exposure to leptospiral antigen. An earlier study found that about
one-third of children tested in Detroit had antibodies to Leptospira.
More inner-city children had antibodies than did children from the
suburbs, yet none of the inner-city children had been diagnosed with
"These serosurveys indicated that the risk to city dwellers was
there," says Dr. Vinetz, "but nobody could make use of this data until
someone could identify patients with acute disease."
Dr. Vinetz and his colleagues accomplished this by using an
experimental polymerase chain reaction (PCR) test, which can detect
within 24 hours tiny amounts of the bacterium's genetic material.
Currently available diagnostic tests for leptospirosis detect
antibodies to the bacterium. Local laboratories, however, ordinarily
do not perform these tests. Blood samples must be sent to the state
health department first, and if positive, to the Centers for Disease
Control and Prevention laboratory for confirmation. The results
typically come back weeks to months later, according to Dr. Vinetz,
much too late to impact on clinical care.
"What the PCR test allowed us to do," comments Dr. Vinetz,
"is connect the seroepidemiology data to the clinical data and make it
All three patients in their study lived in inner-city Baltimore.
None had recently traveled outside the city, had pets or had been
exposed to farm animals. Although Dr. Vinetz recognized that the
first patient had the classic symptoms of leptospirosis, to confirm the
diagnosis, he had to establish that she had been exposed to the
After a week in the intensive care unit, the patient finally
recalled that 10 days before the onset of her illness she had been
walking barefoot in an alley behind her house and had stepped on
some broken glass. "That's the perfect incubation period," comments
Dr. Vinetz. "I checked, and she had a healing gash on the bottom of
her right foot. As soon as I got that information, for all intents and
purposes, the diagnosis was established. Nobody has ever shown
that you can get leptospirosis just by walking around in a city," he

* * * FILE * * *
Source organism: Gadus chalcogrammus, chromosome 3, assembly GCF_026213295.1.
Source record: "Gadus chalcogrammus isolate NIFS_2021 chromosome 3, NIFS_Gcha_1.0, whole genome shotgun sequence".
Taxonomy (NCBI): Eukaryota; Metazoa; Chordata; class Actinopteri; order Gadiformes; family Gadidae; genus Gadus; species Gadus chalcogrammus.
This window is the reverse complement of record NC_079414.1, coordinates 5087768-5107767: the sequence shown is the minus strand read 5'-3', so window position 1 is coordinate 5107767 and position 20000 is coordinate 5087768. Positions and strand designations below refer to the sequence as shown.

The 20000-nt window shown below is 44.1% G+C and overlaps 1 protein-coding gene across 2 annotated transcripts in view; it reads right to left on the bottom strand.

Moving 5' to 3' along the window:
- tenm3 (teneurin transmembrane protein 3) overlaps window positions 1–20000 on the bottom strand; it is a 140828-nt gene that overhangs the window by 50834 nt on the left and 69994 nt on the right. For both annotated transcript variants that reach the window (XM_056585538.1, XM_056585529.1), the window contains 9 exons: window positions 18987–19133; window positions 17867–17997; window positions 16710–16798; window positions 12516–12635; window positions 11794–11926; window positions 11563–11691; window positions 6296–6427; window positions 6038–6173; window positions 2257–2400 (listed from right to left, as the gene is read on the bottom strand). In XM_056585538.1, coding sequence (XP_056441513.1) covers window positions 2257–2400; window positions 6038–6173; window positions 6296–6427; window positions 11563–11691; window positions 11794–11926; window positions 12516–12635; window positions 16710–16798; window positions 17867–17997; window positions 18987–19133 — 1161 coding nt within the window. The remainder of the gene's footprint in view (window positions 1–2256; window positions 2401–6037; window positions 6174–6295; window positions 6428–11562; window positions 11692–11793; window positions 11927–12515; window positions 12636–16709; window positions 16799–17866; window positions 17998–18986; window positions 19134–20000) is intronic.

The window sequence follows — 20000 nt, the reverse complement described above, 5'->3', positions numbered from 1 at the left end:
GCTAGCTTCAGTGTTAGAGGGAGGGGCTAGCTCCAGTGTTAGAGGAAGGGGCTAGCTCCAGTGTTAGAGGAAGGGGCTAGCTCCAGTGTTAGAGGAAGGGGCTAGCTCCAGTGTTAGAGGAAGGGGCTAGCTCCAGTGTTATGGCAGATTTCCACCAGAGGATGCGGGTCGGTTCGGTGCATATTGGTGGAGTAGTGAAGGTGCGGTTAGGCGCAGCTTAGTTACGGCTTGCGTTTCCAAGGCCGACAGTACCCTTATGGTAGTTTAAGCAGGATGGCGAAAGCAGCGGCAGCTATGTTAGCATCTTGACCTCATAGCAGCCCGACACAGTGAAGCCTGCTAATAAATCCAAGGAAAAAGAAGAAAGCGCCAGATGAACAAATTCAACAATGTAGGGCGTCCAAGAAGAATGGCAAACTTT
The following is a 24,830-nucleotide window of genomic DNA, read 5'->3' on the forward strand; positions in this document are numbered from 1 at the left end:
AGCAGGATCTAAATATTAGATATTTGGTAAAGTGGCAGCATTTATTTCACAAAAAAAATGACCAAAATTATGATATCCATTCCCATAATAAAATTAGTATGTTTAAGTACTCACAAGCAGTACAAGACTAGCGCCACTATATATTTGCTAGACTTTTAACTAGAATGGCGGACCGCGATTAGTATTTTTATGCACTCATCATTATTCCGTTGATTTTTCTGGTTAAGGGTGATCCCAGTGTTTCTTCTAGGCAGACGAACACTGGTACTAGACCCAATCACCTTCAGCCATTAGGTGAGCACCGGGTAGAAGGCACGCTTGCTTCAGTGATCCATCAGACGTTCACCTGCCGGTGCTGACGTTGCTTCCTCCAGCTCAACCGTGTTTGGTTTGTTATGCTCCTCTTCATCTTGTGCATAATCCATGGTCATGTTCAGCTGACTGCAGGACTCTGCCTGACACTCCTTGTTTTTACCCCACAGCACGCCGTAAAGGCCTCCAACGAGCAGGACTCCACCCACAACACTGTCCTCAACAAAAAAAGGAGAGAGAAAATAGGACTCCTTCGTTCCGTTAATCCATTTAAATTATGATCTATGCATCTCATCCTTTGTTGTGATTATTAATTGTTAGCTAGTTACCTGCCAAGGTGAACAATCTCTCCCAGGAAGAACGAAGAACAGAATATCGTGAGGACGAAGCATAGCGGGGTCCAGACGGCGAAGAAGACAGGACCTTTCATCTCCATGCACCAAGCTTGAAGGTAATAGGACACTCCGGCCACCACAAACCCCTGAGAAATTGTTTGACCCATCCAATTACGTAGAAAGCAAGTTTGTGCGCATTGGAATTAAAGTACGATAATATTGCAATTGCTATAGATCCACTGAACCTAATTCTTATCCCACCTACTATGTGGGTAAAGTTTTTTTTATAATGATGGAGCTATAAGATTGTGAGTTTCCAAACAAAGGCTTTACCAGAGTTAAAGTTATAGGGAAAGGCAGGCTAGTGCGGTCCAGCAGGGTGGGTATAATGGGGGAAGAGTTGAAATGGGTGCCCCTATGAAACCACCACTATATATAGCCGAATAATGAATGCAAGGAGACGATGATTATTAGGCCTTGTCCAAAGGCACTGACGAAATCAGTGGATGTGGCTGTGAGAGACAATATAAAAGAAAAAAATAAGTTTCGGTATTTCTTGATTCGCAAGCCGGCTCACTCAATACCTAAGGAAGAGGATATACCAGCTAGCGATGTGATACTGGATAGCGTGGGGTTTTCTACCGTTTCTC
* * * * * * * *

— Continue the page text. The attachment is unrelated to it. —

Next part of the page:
notes. "That was novel." Likewise, the second patient told the
investigators he cut his hand on glass in a rat-infested alley about 10
days before he developed his illness. The third patient acknowledged
walking barefoot in rat-infested alleys near the Baltimore harbor.
More research is needed to validate the PCR assay as the
best way to diagnose leptospirosis. If the assay is adopted, the
authors say, its widespread use would allow physicians to initiate
specific therapy earlier and to avoid unnecessary invasive and
expensive tests to rule out other diseases.
To accelerate the validation of the PCR test for leptospirosis,
Dr. Vinetz encourages physicians to send sera, urine and
cerebrospinal fluid from patients with suspected leptospirosis, along
with clinical and epidemiologic information, to the Clinical
Microbiology Laboratory at Johns Hopkins. For more information, call
Dr. Vinetz at 301-496-3655.
The co-authors on the report were Gregory E. Glass, Ph.D.,
Charles E. Flexner, M.D., and Paul Mueller, M.D., of Johns Hopkins;
and David C. Kaslow, M.D., of NIAID.
NIAID, a component of the National Institutes of Health,
conducts and supports research to prevent, diagnose and treat
illnesses such as HIV disease and other sexually transmitted
diseases, tuberculosis, asthma and allergies. NIH is an agency of the
Public Health Service, U.S. Department of Health and Human
Farr RW. Leptospirosis. Clin Infec Dis 1995;21:1-8.